Carpenter Bees are solitary bees that live in the ground. They build their nests out of wood fibers they chew off of rotten logs, branches, pieces of your home or patio and other sources. Carpenter bees can cause damage to homes or trees and can be a nuisance when they nest near window screens, doors, or vents. Fortunately, carpenter bees only sting if you disturb them directly so as long as you leave them alone – your family should be safe from these insects!
How Long Do Carpenter Bees Live?:
Carpenter bees live between two and three years long. This is longer than most other types of bees and stinging insects, and they generally have between 1 and 2 new sets of offspring per year.
Carpenter Bee Mating and Breeding Cycle:
Unlike bumblebees, carpenter bees aren’t colony insects, so they only really spend time around a small number of other carpenter bees or their mates. Although carpenter bees are still strong pollinators, they don’t do it to make honey as a colony. When they are born their young will spend time around their parents until they’re old enough to be on their own.
Below you’ll see the cycle of how carpenter bees mate and prepare for their young:
Week 1-2: Adult carpenter bees begin their mating ritual. Mating occurs in late spring and early summer. Males die within a few days of mating, while females will go on to search for wood fibers for their nests.
Week 3-6: Female carpenter bees build nests out of wood fibers drawn from old logs or other sources. They chew the fibers into a stringy pulp, which they use to make their nests.
Week 6-7: The female carpenter bee lays eggs in her nest and seals them off when she is finished. Once the eggs hatch, larvae eat wood fiber for nourishment until pupation occurs at week seven when adult bees begin to emerge.
Week 8-9: Adult carpenter bees begin to establish their territories, find food, and feed larvae. Most adult carpenter bees will die within a few weeks of emerging from the nests they have made. One to two weeks after mating, females die while males will typically fade away within a couple of days of emerging from pupation.
Understanding Carpenter Bees Lifespans and Lifecycles:
Carpenter bee populations will vary from year to year, depending largely on the weather and food availability which can have a huge effect on how long carpenter bees live. With no males around to mate with, females of this species will not be able to reproduce; the new generation of carpenter bees will only be able to come from unfertilized eggs laid by existing females – and that can only go on so long.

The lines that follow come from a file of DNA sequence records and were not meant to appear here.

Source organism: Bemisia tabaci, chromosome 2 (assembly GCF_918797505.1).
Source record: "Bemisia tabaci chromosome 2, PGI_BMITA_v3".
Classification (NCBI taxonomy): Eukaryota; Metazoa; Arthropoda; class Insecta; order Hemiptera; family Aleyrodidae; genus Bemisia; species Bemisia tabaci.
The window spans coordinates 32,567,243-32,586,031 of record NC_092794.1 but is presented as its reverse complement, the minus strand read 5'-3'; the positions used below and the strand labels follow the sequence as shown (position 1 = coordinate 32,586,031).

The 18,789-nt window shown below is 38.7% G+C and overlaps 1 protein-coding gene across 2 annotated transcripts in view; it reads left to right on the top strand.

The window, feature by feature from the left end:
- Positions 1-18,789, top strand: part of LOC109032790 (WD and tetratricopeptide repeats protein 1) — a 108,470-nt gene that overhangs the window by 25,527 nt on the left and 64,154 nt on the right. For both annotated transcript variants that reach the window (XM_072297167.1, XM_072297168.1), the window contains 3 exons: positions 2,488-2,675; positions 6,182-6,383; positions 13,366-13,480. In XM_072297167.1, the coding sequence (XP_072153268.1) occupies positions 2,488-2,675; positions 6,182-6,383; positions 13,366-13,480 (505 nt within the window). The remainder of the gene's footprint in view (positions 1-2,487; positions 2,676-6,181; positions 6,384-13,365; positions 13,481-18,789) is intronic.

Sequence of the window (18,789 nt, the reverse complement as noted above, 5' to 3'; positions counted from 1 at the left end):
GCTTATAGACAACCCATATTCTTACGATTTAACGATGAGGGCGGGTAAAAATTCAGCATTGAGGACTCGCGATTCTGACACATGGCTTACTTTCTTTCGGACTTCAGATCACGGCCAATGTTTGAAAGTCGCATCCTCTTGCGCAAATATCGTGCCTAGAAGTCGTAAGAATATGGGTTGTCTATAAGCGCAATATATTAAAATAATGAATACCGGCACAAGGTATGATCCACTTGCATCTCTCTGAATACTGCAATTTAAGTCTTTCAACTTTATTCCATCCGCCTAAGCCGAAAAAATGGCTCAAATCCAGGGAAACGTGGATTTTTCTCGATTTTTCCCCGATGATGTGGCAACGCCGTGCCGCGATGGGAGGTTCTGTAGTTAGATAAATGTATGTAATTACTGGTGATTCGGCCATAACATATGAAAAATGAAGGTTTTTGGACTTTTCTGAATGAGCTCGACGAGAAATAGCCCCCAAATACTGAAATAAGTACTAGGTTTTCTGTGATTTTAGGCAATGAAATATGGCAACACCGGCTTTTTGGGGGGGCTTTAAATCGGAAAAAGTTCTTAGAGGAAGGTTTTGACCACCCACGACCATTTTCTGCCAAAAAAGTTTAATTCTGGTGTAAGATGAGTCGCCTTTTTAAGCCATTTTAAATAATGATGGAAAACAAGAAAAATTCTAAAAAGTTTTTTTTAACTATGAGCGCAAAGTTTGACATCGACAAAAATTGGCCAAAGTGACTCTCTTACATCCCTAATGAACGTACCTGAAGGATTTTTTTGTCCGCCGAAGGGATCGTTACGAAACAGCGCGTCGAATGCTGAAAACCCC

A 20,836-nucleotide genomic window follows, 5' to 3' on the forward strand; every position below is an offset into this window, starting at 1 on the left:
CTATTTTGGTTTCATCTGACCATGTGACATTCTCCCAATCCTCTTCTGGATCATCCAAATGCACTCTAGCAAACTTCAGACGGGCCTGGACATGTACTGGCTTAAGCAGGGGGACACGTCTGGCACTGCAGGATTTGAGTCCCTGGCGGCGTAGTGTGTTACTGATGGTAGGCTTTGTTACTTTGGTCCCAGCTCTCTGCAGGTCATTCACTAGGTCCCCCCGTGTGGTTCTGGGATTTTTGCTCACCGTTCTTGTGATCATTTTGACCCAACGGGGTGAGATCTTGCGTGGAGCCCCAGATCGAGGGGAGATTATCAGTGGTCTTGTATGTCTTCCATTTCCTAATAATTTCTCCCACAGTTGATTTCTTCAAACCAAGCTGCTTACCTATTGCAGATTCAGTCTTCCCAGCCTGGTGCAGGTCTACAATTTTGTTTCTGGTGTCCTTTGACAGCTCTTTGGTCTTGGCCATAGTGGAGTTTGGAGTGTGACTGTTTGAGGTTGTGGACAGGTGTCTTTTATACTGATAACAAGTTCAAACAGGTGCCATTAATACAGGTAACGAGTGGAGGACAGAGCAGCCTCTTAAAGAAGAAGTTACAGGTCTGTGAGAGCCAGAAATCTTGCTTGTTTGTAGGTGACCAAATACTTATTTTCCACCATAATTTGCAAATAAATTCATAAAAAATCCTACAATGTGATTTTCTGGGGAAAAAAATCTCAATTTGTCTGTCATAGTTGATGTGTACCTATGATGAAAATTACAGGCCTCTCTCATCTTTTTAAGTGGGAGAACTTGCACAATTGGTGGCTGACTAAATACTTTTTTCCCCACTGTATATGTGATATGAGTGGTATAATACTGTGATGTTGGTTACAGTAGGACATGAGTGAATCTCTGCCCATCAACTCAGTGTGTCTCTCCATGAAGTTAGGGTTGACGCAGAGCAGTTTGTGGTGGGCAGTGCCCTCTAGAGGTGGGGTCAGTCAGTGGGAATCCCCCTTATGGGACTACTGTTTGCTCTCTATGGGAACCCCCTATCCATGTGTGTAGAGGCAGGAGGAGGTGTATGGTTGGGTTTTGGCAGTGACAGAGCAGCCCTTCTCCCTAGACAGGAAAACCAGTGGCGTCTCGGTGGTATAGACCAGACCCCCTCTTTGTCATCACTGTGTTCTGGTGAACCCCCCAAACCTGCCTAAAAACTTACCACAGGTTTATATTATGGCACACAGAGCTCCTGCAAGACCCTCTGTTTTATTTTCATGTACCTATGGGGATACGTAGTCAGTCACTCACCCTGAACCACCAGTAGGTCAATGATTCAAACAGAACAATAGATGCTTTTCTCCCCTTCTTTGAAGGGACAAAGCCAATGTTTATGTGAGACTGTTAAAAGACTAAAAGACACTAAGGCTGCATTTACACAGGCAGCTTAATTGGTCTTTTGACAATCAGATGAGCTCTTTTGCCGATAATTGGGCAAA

In order to prevent a large population of carpenter bees from emerging in your area, it is recommended you have a pest control company come and spray your property for these insects before mating season begins. A single treatment will usually be enough to combat most infestations for a full year, if not longer!
Carpenter bees are generally not dangerous and do not build nests near homes just to bother people – they need old, weathered logs and other sources of rotting wood to maintain their colony! When carpenter bee populations significantly decline in your area, you can expect a higher number of these insects to invade homes in an effort to find the wood fibers they need to make nests. If you have a carpenter bee infestation in your home, be sure to contact a pest control company for a thorough examination and a one-year treatment plan!
Carpenter bees are generally not dangerous but occasionally will build nests near homes and can bother people – they need old, weathered logs and other sources of rotting wood to maintain their colony! When carpenter bee populations significantly decline in your area, you can expect a higher number of these insects to invade homes in an effort to find the wood fibers they need to make nests. If you have a carpenter bee infestation in your home, be sure to contact a pest control company for a thorough examination and a one-year treatment plan! We’ve also had good results with carpenter bee traps and you can also try using other solutions as well.